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2021-04-04 Continuing the SPI Saga

Mottled Duck - Anas fulvigula
Up close and personal. April on South Padre Island provides me with close encounters like no other place I’ve ever visited. By most experienced birders here, it will only get better in the coming weeks.
Brown Anole - Anolis sagrei
Had it not been for the throat fan display (called a dewlap), I might have passed on shooting this Anole. 

The early spring migration season on South Padre Island has been exciting for me. I’m finding one or more new bird species with each visit. The privilege of witnessing so many species passing through isn’t lost on me. Were it not for the work required to process the images, I would happily pay daily visits here. I’ve found on average, every hour in the field taking pictures (fun), requires two hours at the computer (work). By limiting my time here to half-day affairs, I can keep the workload more manageable. My Friday and Sunday session each lasted 4½ hours. In that space of time, I’m able to collect ample images for weaving a story, and I’m still able to present my account on this blog the following day. I’ve paid the price when I’ve given in to the impulse to continue capturing images from early morning until day’s end. I’ve found it becomes a daunting task to process them and weave my narrative. Then the work outweighs the fun.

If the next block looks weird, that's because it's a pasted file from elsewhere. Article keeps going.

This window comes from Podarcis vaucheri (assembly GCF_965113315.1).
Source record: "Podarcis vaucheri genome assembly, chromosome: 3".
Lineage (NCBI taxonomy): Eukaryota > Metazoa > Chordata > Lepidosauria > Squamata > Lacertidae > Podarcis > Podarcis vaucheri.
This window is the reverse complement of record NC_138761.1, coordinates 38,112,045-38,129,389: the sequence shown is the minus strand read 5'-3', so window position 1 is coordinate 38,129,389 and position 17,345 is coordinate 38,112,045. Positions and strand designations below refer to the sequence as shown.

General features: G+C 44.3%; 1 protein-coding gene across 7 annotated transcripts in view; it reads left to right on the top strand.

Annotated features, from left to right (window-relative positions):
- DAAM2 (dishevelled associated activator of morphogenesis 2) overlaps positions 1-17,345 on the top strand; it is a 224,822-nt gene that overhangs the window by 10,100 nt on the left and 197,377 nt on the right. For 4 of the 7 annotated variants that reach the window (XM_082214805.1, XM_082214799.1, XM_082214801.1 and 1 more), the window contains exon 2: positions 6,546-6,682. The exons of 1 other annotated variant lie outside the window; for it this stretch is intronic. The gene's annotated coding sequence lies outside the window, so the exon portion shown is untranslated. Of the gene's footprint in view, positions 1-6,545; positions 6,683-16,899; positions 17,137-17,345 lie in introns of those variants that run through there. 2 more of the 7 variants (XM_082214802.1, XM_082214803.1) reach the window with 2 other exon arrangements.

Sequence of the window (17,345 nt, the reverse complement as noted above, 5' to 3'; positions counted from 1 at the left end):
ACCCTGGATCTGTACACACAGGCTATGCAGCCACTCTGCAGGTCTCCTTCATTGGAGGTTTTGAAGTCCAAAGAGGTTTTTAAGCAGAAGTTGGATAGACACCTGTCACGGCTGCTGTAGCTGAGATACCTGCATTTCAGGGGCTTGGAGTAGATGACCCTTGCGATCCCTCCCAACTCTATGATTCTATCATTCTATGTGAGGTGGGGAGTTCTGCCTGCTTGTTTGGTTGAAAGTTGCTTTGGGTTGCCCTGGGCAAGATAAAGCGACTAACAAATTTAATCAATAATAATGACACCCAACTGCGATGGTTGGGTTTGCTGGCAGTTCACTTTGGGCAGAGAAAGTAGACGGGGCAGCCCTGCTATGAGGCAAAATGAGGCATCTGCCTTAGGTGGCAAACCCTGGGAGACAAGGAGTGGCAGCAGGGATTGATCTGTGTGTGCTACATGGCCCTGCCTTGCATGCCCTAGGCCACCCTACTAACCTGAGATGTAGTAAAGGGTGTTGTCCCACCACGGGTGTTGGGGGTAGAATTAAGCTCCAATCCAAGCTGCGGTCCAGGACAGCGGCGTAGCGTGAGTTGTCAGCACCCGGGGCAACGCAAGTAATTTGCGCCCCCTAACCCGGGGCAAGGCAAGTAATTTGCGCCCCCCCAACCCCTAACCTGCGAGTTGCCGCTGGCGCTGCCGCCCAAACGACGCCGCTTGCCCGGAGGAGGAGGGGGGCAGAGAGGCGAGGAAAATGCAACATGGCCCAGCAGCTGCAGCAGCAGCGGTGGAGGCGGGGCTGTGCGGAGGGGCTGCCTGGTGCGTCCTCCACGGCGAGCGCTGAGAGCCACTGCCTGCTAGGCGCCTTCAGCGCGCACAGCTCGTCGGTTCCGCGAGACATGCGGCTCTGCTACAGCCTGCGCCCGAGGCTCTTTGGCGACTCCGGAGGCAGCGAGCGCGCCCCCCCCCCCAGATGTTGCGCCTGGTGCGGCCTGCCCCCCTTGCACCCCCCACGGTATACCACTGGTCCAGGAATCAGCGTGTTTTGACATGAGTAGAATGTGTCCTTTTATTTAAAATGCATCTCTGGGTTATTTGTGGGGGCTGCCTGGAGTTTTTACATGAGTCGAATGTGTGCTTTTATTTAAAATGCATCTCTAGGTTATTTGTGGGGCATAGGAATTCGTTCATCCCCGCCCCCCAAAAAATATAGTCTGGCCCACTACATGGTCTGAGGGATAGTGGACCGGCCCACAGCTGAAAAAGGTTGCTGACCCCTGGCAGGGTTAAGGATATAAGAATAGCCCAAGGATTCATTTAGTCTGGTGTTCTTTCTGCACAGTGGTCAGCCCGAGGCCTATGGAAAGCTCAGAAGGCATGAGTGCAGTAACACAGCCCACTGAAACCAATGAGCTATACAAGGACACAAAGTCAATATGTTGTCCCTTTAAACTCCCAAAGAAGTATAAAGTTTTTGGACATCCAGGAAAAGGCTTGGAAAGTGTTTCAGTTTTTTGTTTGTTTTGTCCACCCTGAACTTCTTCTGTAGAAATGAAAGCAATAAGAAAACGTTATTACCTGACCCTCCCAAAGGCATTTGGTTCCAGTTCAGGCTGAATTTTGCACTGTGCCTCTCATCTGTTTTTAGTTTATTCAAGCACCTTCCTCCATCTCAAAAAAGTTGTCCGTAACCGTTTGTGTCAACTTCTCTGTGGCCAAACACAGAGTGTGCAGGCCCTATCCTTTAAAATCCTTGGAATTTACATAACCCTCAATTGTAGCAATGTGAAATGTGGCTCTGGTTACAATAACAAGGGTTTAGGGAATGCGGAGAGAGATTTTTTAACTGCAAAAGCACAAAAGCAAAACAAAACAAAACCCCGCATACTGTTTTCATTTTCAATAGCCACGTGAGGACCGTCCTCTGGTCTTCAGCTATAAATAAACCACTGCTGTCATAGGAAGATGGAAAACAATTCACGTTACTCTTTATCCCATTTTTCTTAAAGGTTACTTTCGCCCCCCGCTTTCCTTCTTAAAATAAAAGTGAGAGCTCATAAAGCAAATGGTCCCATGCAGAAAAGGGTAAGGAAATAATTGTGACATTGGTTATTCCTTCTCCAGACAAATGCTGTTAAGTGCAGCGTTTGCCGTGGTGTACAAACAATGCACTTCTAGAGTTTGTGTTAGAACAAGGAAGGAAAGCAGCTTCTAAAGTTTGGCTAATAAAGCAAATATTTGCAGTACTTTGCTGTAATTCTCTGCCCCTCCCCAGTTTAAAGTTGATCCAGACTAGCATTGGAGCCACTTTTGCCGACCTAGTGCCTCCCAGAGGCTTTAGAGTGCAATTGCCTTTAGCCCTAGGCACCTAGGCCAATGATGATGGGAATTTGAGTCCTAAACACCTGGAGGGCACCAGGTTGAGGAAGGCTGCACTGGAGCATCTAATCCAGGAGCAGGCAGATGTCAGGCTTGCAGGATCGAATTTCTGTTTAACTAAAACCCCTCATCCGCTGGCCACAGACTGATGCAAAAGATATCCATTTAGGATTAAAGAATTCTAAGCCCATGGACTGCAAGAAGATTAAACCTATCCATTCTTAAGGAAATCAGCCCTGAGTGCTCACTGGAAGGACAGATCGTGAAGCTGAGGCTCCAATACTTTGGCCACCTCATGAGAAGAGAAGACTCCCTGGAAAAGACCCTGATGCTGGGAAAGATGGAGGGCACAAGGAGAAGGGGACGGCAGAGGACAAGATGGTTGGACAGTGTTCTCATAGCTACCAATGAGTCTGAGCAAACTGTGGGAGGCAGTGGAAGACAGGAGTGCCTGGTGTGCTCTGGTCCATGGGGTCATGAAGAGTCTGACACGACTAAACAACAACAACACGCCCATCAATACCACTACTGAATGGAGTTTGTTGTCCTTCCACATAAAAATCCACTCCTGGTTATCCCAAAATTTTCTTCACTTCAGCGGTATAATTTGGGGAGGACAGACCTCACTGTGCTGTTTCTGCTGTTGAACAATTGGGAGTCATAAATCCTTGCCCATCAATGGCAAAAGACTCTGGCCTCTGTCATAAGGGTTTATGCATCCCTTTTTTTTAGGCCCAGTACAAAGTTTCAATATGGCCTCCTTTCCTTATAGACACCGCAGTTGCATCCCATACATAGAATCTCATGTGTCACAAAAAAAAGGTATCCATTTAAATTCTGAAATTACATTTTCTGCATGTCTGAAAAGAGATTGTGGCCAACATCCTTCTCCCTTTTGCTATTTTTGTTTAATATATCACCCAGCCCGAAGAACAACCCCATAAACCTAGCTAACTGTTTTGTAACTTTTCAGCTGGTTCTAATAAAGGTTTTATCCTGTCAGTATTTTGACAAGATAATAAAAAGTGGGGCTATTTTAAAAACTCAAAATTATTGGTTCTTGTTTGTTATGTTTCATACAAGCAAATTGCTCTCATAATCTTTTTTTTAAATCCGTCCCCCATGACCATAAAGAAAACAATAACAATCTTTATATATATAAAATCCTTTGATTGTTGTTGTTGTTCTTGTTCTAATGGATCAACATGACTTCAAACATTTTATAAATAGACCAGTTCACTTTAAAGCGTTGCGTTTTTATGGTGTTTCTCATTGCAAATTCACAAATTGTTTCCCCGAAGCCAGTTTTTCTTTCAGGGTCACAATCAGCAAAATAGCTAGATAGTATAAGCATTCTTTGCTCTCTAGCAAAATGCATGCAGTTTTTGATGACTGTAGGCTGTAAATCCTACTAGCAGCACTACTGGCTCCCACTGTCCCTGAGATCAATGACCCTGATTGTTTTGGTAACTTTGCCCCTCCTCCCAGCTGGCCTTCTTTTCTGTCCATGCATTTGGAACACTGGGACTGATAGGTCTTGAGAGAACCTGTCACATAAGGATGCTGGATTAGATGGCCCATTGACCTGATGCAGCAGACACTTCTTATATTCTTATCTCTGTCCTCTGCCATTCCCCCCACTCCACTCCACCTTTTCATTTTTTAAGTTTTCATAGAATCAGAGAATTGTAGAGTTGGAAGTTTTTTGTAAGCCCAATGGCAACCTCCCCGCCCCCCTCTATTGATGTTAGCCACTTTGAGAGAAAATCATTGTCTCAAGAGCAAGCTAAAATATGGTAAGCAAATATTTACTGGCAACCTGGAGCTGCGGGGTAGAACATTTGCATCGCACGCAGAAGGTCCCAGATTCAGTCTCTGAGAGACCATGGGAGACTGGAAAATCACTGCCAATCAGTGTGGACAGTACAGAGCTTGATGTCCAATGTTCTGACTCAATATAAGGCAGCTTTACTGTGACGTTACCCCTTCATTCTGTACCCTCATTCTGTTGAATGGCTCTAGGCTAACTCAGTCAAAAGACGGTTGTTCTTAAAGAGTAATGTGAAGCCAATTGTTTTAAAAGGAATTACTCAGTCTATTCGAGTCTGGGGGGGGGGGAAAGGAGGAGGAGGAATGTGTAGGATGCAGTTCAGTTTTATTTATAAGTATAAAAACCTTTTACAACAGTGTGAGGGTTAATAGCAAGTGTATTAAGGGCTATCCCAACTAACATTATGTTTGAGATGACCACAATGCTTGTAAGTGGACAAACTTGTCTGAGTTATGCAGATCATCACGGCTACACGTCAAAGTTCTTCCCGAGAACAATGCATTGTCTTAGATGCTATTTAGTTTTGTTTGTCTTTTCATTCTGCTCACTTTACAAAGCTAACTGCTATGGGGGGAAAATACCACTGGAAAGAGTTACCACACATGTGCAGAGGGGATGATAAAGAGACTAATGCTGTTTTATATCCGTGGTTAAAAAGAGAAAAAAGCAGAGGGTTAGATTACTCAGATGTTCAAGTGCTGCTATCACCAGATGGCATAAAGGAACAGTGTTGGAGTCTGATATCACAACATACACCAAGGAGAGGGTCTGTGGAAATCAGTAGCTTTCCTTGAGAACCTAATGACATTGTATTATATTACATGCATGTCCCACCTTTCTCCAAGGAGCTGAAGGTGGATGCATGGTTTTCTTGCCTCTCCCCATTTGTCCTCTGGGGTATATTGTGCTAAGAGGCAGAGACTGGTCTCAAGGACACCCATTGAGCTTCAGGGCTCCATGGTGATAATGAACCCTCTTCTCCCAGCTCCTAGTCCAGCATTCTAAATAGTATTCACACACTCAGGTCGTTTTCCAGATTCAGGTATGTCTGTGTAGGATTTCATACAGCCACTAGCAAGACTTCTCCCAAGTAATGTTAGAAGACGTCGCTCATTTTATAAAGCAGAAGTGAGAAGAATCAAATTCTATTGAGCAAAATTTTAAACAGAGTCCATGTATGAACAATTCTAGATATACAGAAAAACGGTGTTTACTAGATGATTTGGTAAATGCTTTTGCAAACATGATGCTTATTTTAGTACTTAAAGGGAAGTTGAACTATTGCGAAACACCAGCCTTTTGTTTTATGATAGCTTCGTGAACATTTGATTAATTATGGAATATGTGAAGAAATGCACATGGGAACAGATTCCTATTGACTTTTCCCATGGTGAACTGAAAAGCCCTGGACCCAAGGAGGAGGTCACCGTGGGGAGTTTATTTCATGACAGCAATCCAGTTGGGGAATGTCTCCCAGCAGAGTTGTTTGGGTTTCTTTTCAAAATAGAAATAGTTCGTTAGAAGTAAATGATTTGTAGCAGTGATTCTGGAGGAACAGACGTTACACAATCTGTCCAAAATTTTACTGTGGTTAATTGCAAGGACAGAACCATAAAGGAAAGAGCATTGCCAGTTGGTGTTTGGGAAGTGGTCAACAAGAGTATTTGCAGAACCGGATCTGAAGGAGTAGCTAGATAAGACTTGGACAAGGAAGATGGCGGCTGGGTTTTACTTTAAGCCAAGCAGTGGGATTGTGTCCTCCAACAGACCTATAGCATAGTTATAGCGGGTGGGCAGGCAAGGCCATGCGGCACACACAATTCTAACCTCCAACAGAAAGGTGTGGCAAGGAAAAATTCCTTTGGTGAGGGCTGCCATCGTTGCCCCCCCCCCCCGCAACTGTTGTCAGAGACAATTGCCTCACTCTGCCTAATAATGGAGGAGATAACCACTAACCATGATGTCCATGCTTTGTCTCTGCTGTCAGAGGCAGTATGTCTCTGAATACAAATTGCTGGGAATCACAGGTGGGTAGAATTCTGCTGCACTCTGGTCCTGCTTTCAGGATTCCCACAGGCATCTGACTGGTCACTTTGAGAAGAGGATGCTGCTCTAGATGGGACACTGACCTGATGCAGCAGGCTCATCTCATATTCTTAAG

There is an aspect to my adventures on SPI that surprised me. Most of the time when I pursue bird images, I am isolated. I’m able to immerse myself in the act of capturing pictures. On South Padre, isolation is not an option, it is a Mecca for many birders and bird photographers. My surprise is how much I’ve enjoyed meeting these folks and sharing our stories. We all share a common love of nature. I now embrace the inevitable conversations I used to try so hard to avoid. This shift in my point of view gives me a richer experience, while still enjoying my time with the birds. I think there’s something about Texas that has given me a fresh perspective. I should point out that mask-wearing and social distancing is the norm for me.

Being Easter Sunday, I wasn’t sure what the crowds on the island would be like. My first stop was at the Sheepshead Bird Sanctuary, where I found many visitors enjoying the birds. However, I didn’t see any birds I’d not seen on Friday. The lighting (or lack thereof) on the south lot makes it difficult to capture images. Lighting on the north lot is better, but I found the birds scarce. So I continued north on the island where I thought I’d give the SPI Birding and Nature Center a try. However, they were closed for Easter. No worries! The SPI Convention Centre is right next door.

I was not alone in my interest in Easter birding at the SPI-CC. There were several dozen nature lovers there on my arrival. But as I stated above, this is not necessarily a bad thing. I carried my gear out to meet the day, where I found birds I’d recently met, some I’d met last year, and some, like the Prothonotary Warbler for the first time. When I finished for the day, I’d captured images of a Brown Anole (Lizard), Hooded Orioles, Hooded Warblers, a Mottled Duck, Orchard Orioles, Ovenbirds, a Prothonotary Warbler, Ruby-Throated Hummingbirds, White-Eyed Vireos, White Ibis, Worm-Eating Warblers, and Yellow-Rumped Warblers.

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